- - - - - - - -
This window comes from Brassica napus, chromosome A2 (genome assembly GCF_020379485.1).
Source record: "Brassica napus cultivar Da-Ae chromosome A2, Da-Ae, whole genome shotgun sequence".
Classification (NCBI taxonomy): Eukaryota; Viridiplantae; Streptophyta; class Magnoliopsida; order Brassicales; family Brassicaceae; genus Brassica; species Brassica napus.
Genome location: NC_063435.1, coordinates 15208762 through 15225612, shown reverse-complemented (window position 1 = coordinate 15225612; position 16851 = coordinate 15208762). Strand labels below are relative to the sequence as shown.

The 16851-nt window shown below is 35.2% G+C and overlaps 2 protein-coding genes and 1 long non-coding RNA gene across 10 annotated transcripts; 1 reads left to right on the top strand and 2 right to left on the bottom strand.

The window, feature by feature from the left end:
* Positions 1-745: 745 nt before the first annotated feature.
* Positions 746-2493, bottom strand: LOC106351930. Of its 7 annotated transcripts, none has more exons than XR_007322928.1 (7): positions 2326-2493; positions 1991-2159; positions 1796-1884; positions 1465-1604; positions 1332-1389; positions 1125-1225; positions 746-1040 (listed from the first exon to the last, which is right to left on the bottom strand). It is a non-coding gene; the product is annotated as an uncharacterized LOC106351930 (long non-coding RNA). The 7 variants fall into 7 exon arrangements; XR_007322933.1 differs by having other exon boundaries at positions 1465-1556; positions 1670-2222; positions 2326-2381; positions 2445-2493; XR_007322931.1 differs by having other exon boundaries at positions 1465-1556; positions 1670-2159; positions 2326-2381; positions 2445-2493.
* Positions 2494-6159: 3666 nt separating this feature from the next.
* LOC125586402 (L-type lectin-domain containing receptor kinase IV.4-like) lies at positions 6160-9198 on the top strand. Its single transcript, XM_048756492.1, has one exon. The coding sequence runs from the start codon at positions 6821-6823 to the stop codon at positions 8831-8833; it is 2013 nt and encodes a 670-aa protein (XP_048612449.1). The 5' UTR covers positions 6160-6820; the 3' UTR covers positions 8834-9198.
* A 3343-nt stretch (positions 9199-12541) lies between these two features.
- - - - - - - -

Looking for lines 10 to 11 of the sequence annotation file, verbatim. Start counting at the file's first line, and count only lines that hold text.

* LOC125586402 (L-type lectin-domain containing receptor kinase IV.4-like) lies at positions 6160-9198 on the top strand. Its single transcript, XM_048756492.1, has one exon. The coding sequence runs from the start codon at positions 6821-6823 to the stop codon at positions 8831-8833; it is 2013 nt and encodes a 670-aa protein (XP_048612449.1). The 5' UTR covers positions 6160-6820; the 3' UTR covers positions 8834-9198.
* A 3343-nt stretch (positions 9199-12541) lies between these two features.